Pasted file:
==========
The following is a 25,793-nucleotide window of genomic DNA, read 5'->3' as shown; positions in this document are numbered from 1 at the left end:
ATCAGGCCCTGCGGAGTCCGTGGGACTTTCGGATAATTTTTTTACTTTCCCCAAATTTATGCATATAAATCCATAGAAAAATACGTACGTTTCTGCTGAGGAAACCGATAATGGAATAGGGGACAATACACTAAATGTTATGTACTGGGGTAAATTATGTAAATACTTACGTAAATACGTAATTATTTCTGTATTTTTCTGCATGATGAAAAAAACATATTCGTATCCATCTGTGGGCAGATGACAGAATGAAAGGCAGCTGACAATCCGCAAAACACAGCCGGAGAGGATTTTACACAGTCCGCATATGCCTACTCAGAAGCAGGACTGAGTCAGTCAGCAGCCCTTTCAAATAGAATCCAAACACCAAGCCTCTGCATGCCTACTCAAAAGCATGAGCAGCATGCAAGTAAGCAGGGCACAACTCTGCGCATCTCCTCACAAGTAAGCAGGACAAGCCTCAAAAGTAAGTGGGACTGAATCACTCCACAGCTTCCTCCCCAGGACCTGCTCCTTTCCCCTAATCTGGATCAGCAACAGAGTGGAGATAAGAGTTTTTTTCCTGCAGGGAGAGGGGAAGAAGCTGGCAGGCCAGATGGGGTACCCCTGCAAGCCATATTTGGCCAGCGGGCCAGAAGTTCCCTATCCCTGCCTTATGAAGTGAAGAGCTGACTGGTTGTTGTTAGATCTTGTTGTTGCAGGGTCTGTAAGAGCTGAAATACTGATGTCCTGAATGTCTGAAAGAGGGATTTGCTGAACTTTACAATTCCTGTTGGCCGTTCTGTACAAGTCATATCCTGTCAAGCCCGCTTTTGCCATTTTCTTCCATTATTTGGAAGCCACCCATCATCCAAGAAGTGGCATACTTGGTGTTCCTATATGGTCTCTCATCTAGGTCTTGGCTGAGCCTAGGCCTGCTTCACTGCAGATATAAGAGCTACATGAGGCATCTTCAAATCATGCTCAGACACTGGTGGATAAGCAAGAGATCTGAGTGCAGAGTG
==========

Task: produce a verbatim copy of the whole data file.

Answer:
The following is a 25,793-nucleotide window of genomic DNA, read 5'->3' as shown; positions in this document are numbered from 1 at the left end:
ATCAGGCCCTGCGGAGTCCGTGGGACTTTCGGATAATTTTTTTACTTTCCCCAAATTTATGCATATAAATCCATAGAAAAATACGTACGTTTCTGCTGAGGAAACCGATAATGGAATAGGGGACAATACACTAAATGTTATGTACTGGGGTAAATTATGTAAATACTTACGTAAATACGTAATTATTTCTGTATTTTTCTGCATGATGAAAAAAACATATTCGTATCCATCTGTGGGCAGATGACAGAATGAAAGGCAGCTGACAATCCGCAAAACACAGCCGGAGAGGATTTTACACAGTCCGCATATGCCTACTCAGAAGCAGGACTGAGTCAGTCAGCAGCCCTTTCAAATAGAATCCAAACACCAAGCCTCTGCATGCCTACTCAAAAGCATGAGCAGCATGCAAGTAAGCAGGGCACAACTCTGCGCATCTCCTCACAAGTAAGCAGGACAAGCCTCAAAAGTAAGTGGGACTGAATCACTCCACAGCTTCCTCCCCAGGACCTGCTCCTTTCCCCTAATCTGGATCAGCAACAGAGTGGAGATAAGAGTTTTTTTCCTGCAGGGAGAGGGGAAGAAGCTGGCAGGCCAGATGGGGTACCCCTGCAAGCCATATTTGGCCAGCGGGCCAGAAGTTCCCTATCCCTGCCTTATGAAGTGAAGAGCTGACTGGTTGTTGTTAGATCTTGTTGTTGCAGGGTCTGTAAGAGCTGAAATACTGATGTCCTGAATGTCTGAAAGAGGGATTTGCTGAACTTTACAATTCCTGTTGGCCGTTCTGTACAAGTCATATCCTGTCAAGCCCGCTTTTGCCATTTTCTTCCATTATTTGGAAGCCACCCATCATCCAAGAAGTGGCATACTTGGTGTTCCTATATGGTCTCTCATCTAGGTCTTGGCTGAGCCTAGGCCTGCTTCACTGCAGATATAAGAGCTACATGAGGCATCTTCAAATCATGCTCAGACACTGGTGGATAAGCAAGAGATCTGAGTGCAGAGTG